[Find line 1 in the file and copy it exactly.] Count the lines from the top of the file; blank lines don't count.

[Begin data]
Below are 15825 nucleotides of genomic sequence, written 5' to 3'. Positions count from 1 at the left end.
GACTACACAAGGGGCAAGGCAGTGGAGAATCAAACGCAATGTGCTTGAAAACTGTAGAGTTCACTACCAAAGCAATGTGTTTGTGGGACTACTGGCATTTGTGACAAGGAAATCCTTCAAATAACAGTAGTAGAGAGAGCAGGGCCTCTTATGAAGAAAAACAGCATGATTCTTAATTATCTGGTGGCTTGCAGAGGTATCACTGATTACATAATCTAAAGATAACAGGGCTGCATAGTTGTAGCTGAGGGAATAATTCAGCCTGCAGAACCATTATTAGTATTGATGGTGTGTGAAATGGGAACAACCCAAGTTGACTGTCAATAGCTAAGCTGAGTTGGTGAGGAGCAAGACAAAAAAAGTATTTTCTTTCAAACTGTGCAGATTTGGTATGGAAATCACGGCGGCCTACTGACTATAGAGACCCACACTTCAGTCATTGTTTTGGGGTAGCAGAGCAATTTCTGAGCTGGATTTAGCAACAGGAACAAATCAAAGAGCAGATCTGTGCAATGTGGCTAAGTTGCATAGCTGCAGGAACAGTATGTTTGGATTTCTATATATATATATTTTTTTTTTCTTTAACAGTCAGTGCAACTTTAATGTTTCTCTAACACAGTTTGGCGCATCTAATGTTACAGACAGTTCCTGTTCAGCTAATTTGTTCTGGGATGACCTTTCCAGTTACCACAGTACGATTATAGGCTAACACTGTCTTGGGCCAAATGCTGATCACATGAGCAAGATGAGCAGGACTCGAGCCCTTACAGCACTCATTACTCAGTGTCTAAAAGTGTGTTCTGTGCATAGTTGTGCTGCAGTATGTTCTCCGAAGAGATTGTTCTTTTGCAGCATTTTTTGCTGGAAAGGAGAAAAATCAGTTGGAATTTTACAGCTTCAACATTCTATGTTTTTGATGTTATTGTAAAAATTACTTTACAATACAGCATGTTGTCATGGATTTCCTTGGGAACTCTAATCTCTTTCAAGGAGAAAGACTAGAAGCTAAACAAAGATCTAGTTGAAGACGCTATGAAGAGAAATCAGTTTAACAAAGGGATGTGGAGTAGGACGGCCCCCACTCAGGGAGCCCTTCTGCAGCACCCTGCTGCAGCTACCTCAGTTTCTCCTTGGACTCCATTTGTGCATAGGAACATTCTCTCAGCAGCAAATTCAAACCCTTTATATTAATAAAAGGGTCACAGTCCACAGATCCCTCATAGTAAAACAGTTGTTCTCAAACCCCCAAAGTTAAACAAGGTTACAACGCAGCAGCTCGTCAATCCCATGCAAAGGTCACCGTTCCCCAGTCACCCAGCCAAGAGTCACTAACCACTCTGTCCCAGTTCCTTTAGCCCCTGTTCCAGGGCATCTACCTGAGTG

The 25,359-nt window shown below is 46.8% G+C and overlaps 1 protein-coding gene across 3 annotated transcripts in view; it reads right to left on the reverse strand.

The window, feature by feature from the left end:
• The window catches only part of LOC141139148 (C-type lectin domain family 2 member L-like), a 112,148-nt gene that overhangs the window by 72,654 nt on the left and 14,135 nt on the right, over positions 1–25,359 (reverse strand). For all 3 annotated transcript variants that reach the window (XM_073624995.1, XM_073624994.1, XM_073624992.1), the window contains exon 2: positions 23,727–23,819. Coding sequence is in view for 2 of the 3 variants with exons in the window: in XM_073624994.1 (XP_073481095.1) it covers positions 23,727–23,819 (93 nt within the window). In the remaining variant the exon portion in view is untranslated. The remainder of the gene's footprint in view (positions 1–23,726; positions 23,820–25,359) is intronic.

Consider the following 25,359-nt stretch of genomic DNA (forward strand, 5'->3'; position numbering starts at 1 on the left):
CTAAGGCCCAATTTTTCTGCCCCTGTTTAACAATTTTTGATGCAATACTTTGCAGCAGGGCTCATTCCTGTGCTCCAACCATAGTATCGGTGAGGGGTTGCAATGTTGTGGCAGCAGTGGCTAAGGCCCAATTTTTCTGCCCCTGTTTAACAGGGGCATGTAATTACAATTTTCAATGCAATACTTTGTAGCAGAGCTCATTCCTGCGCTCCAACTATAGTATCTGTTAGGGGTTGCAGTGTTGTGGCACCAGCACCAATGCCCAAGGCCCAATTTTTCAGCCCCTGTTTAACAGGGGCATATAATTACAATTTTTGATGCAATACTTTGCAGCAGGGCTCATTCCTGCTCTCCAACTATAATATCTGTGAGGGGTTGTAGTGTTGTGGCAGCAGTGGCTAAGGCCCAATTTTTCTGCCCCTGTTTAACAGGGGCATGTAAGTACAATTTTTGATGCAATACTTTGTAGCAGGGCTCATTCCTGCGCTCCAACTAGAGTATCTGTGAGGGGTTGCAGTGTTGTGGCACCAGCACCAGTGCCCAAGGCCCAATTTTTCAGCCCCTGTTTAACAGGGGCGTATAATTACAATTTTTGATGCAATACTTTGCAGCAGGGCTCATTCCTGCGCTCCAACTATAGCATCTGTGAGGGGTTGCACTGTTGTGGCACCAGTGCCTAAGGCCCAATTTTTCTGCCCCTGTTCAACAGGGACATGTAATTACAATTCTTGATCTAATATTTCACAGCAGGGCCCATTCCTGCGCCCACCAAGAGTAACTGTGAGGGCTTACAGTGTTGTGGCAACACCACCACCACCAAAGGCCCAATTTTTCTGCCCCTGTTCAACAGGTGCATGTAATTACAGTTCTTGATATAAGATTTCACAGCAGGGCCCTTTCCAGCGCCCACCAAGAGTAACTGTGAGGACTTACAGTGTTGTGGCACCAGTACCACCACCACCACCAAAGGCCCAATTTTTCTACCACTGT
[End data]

Below are 15825 nucleotides of genomic sequence, written 5' to 3'. Positions count from 1 at the left end.